Assassin’s apology to Hani’s widow opened doors to parole
Janusz Walus’s heartfelt apology to the widow of the man he killed helped sway a high court judge in defying justice minister Michael Masutha’s refusal to grant the assassin parole.
Judge Nicoline Janse van Nieuwenhuizen’s judgment could allow Walus to walk out of Kgosi Mampuru II Prison in Pretoria in 14 days, after serving 23 years of a life sentence for the murder of SA Communist Party leader Chris Hani.
Masutha’s spokesperson, Mthunzi Mhaga, said the minister was examining the judgment to determine whether there were any grounds for an appeal.
The ruling was roundly condemned, with Hani’s widow, Limpho, describing it as “a sad day for South Africa”.
Walus may not be the only right-wing assassin to be released. Ferdi Barnard, a Civil Co-operation Bureau agent who murdered activist David Webster in the late 1980s, has his parole application before Masutha, according to his lawyer, Julian Knight. Masutha had to make his decision within two months, Knight said.
Read Judge Janse van Niewenhuizen’s full judgment on Janusz Walus parole order:
Death-squad colonel Eugene de Kock was freed on parole last year after more than 20 years in jail.
Walus’s assassination of Hani outside his home in Boksburg on April 10 1993 threatened to derail SA’s transition to democracy.
Walus, 63, was sentenced to death on October 15 1993 but the sentence was commuted to life in prison on November 7 2000. His co-conspirator, Clive Derby-Lewis, 79, also jailed for life, was released on medical parole last year.
In her judgment setting aside Masutha’s refusal to grant Walus parole, the judge referred to the assassin’s apology to Limpho.
In the letter, dated October 6 2014, Walus wrote: “I do owe the apology to you very long time. Mrs Hani I do know that whatever I would do will not compensate for what I have done to you. The only thing that I can do is say I am very sorry for what I have subjected you through all those years. If forgiveness is impossible I will fully understand and respect your decision.”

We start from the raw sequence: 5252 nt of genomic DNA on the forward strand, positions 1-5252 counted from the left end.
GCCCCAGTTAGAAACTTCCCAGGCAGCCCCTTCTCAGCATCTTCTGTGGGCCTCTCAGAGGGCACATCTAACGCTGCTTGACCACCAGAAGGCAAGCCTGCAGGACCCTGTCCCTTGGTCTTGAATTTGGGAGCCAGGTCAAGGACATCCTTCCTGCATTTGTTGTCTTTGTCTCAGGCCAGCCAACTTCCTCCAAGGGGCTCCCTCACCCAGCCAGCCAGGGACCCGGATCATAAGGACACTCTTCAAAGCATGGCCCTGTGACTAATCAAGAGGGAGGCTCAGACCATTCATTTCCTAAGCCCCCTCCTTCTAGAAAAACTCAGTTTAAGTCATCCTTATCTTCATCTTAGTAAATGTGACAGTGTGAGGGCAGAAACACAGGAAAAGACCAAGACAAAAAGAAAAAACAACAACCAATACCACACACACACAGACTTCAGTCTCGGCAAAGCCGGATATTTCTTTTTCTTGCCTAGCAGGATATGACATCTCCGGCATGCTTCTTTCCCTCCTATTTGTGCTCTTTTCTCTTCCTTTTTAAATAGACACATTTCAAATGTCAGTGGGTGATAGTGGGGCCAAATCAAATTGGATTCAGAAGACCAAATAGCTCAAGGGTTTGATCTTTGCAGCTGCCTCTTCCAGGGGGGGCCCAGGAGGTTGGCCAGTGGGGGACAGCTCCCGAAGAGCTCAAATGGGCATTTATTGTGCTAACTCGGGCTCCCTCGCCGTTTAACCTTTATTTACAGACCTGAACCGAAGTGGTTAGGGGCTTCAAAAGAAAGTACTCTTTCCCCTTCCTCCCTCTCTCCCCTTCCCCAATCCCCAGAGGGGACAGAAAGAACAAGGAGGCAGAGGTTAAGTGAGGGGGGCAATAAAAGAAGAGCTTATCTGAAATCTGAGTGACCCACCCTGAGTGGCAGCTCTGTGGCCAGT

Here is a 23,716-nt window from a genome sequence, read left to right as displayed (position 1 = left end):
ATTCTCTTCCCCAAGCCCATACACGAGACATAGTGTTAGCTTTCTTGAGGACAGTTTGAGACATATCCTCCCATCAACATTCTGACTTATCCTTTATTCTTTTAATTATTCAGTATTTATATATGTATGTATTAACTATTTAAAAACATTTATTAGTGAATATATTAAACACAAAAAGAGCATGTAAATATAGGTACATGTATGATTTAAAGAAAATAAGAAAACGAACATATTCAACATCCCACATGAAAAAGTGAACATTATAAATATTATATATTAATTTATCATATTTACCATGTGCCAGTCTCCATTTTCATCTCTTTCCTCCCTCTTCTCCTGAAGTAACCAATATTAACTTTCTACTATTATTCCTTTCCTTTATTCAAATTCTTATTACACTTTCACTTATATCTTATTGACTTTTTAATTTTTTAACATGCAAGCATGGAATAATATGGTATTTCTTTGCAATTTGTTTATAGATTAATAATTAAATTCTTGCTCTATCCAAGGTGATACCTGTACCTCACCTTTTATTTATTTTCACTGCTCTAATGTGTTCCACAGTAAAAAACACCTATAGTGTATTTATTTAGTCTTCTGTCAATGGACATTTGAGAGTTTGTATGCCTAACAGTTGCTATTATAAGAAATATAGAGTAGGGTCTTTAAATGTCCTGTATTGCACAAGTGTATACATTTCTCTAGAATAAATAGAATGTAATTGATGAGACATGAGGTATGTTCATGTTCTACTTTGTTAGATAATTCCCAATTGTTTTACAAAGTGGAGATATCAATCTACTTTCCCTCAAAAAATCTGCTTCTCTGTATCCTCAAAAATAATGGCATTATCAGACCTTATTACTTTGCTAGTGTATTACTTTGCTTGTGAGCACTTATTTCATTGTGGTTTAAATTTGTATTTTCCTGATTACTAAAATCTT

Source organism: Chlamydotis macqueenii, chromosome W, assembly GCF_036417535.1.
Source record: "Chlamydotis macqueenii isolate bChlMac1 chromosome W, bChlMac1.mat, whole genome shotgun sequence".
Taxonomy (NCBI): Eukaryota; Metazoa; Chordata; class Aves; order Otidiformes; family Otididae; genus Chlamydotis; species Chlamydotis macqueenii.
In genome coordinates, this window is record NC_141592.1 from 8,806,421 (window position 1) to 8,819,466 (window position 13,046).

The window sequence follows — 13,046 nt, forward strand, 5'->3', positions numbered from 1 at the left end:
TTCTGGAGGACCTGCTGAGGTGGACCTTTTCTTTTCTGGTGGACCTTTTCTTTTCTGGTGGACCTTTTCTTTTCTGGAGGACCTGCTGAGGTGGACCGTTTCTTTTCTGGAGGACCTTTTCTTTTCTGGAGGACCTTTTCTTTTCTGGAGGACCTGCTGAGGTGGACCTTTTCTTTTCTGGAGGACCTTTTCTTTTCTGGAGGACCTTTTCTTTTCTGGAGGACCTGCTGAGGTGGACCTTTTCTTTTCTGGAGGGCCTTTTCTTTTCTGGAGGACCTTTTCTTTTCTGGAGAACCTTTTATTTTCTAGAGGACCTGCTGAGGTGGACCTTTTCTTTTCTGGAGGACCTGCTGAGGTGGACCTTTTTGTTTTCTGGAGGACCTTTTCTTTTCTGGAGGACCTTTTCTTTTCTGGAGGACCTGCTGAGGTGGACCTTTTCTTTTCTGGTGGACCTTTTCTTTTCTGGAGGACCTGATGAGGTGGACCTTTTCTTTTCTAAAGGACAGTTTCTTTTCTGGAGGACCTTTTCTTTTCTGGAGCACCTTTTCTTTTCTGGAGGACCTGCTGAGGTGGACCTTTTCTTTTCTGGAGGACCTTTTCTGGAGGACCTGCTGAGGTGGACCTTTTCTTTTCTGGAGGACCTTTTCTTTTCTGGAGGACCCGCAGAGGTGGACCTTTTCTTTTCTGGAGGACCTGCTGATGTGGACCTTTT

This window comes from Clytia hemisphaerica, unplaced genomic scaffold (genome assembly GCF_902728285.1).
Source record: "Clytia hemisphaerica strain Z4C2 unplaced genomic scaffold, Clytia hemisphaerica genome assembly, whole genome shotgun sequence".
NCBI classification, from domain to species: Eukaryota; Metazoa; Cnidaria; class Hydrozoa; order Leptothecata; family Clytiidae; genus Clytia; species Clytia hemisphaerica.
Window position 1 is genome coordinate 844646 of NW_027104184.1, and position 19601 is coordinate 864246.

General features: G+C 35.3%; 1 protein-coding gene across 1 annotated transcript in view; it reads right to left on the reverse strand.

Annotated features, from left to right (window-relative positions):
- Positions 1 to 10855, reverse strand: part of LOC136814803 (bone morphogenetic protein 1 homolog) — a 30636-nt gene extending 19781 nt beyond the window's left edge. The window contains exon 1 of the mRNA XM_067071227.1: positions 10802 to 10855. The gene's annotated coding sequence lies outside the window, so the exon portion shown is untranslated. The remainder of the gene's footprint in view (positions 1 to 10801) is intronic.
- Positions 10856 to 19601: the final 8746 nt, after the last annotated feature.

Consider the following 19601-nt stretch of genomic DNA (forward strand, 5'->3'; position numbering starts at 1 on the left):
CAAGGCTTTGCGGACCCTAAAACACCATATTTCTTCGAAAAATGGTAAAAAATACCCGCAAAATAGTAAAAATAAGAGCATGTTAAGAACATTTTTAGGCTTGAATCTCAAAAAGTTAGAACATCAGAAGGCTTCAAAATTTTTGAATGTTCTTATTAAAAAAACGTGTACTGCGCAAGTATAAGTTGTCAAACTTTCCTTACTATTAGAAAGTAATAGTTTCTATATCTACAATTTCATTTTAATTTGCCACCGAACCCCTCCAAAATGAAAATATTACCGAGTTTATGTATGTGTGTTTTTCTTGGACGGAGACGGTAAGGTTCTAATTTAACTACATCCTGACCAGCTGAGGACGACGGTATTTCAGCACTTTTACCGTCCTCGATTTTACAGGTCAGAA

The judge said that at the parole hearing, attended by Limpho, Walus had apologised to her. Limpho had clearly stated she would not accept any apology but would welcome it if she was approached by his lawyers, the judge said. Limpho did not respond to Walus’s offer of an apology.
Letters of apology from Walus were also addressed to Hani’s two daughters. He did not receive any response to the letters.
The judge said the minister was fully aware of the facts when he deposed the answering affidavit. She questioned the minister’s decision to decline Walus’s application for parole on the basis that the Hani family refused to engage with Walus.
“The applicant has no control over their decision. It is furthermore disconcerting that the minister attaches so much weight to this issue while it is not, in terms of the applicable policies, a factor to be considered when evaluating the application for parole.”
Political parties reacted angrily to the ruling, with the ANC calling for Walus to be deported to Poland, his country of birth.
“Walus’s imminent release is a travesty of justice and a tragedy for the Hani family and all South Africans who believe in human rights and who hold a firm belief in our right to fight for freedom,” party spokesperson Zizi Kodwa said.
If the ANC hopes to expel Walus, the government would first have to revoke his citizenship, which he obtained in 1987.
The SACP said it was appalled at the court’s decision to release the “unrepentant” murderer. “During the proceedings at the court on March 2, Judge Nicoline Janse van Nieuwenhuizen made biased remarks suggesting that it was time to forget and move on and that the murderer must be treated with compassion, as if his killing of Hani was compassionate,” the party said.
DA MP James Selfe said the party would seek clarity from Masutha to ensure that all processes and protocols were observed by the court and parole board.
The EFF said it was deeply saddened. “The systematic conditions that [existed when] Walus killed Hani remain the reason white people still look at blacks with disgust and hate,” spokesperson Mbuyiseni Ndlozi said.